The Wolf’s Call

Vampire Owl: So, we are back to watching French movies again.

Vampire Bat: Yes, this time, a thriller with clarity.

Vampire Owl: Our journey into global movies have been quite good.

Vampire Bat: Yes, we are only watching selected movies which we consider to be special among others.

Vampire Owl: We do make some good choices then, I guess.

Vampire Bat: Yes, all of them have been specially picked, making sure that there is a high possibility that we will like the flicks.

Vampire Owl: Especially with a few cups of tea to go with it.

Vampire Bat: Considering the fact that there has been a lock-down in the name of a virus, we are doing quite well representing the vampire community.

Vampire Owl: Vampires have all been doing some interesting thing or the other during the times of lock-down.

Vampire Bat: Yes, I have heard that the castle has seen rather too many.

[Gets a chocolate cake and three cups of mint tea].

What is the movie about? :: The French submarine Titan is sent through the Mediterranean Sea, to reach the coast of Tartus in Syria to bring back a French Special Forces unit fighting in the area during the time when Syrian Civil War is at its highest point, leaving no room for errors. As they are all prepared to take the troops in away from the Iranian and the Russian forces, Chanteraide a.k.a. Socks (Francois Civil), the sonar expert identifies it as a wounded sperm whale after multiple checks and moments of confusion. But it turns out to be another submarine which can’t be identified. It has detected Titan, and has provided the information about its presence and exact location to an Iranian warship nearby, which launches a helicopter hunting them right above water. But the submarine, with the help of its crew using an anti-tank gun against helicopter, somehow manages to survive the attack including torpedoes, and get the team to safety.

So, what happens with the events here? :: Later, when they are back to the ground, they get the information that Russia is invading Finland’s Aland Islands, which lead to the French President deciding to send a naval task force to the Baltic Sea, supporting the Scandinavian nation. At the same time, Chanteraide, while trying to identify the unknown submarine near the Syrian coast, finds out that it was a Russian made Timour III ballistic missile submarine, which was supposed to be dismantled earlier. During his similar searches for information regarding detailed underwater acoustics, he meets a young and charming bookshop owner, Diane (Paula Beer), whose original name is Priarie. After spending some time at the pub, they get emotionally and physically attached to each other, soon falling in love. But at the same time, a war and even a nuclear attack seems close with further problems arising between Russia and France, and Chanteraide needs to be back in action in Titan facing the nuclear armed submarine, Formidable. Can he do the right thing this time?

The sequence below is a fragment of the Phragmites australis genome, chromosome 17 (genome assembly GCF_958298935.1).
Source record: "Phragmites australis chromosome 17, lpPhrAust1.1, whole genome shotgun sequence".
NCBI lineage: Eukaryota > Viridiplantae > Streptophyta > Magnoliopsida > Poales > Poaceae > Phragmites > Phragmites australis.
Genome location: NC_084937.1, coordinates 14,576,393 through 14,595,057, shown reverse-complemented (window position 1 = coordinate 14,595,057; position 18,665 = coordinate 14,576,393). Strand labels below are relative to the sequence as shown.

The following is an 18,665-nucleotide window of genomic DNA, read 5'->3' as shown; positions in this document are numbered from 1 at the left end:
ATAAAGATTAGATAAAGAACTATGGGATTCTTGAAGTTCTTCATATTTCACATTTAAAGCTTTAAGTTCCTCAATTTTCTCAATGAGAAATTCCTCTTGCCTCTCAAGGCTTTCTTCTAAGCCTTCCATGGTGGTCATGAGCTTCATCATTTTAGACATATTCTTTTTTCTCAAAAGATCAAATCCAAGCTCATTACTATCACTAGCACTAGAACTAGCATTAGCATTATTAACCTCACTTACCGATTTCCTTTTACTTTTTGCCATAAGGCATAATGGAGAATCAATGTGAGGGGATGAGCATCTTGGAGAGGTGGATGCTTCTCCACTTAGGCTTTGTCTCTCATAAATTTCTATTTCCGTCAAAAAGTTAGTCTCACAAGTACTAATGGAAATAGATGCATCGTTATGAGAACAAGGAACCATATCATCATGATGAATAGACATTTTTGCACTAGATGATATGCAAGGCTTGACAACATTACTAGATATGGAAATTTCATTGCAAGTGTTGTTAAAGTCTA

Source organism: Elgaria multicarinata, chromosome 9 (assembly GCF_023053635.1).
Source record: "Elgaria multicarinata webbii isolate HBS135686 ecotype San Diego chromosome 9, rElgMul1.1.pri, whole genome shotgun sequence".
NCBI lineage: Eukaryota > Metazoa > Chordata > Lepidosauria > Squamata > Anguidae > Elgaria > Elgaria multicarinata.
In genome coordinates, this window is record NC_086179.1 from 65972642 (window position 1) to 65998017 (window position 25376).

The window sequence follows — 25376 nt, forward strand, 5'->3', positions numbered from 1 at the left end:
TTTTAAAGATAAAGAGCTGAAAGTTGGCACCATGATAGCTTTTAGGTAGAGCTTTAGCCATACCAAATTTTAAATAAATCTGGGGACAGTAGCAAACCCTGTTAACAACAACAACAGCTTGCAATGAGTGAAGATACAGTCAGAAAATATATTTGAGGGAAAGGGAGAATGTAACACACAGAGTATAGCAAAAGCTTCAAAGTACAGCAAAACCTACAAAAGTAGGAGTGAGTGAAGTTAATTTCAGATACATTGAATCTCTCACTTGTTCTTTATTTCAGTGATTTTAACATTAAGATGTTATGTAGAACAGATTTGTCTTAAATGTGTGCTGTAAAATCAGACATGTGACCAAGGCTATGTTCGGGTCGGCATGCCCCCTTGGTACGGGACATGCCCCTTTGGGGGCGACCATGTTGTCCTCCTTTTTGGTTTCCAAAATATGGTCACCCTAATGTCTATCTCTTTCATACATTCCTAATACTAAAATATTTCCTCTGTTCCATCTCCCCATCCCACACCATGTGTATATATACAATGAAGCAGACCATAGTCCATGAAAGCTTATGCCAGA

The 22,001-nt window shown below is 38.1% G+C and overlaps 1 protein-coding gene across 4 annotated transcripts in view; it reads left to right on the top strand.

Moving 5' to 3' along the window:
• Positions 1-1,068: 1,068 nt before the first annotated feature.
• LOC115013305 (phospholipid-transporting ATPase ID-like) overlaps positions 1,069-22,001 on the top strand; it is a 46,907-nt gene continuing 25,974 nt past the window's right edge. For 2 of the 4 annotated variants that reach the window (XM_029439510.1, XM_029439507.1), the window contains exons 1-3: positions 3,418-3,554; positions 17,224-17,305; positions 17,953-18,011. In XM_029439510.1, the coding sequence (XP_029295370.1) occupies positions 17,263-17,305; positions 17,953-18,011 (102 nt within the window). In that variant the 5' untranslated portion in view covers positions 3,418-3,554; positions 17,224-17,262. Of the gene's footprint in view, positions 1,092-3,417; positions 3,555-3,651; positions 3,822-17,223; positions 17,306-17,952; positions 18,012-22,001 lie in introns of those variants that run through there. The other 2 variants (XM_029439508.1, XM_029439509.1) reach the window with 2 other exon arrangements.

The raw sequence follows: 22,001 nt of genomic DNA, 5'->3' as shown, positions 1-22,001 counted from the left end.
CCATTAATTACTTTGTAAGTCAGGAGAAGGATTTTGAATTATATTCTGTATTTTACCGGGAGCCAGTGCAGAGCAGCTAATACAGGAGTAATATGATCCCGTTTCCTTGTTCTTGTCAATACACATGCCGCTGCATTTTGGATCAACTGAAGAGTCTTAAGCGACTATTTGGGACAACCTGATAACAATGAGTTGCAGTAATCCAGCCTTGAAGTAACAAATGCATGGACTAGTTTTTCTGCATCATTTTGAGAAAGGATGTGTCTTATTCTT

The defence of The Wolf’s Call :: This movie thrives on its smart moments here, and we have been presented with top quality thrills. With most of the shooting supposed to have happened in the real submarines, this is a fine achievement, and the whole thing indeed looks very realistic – the accomplishment powers this movie, as it needed to have most of its time within the underwater vessels. There are some highly thrill-packed moments in here, as the world stares at a possible nuclear war beginning with one wrong action from a European superpower, something that would have made that averted Soviet Union nuclear submarine torpedo launch happen many years later. It has to be noted that this movie begins in the middle of action, and there is no dull moment in here, and even those romantic sequences are to be loved. The Wolf’s Call does manage to show how a thriller in a submarine is to be created, with all the action and thrills.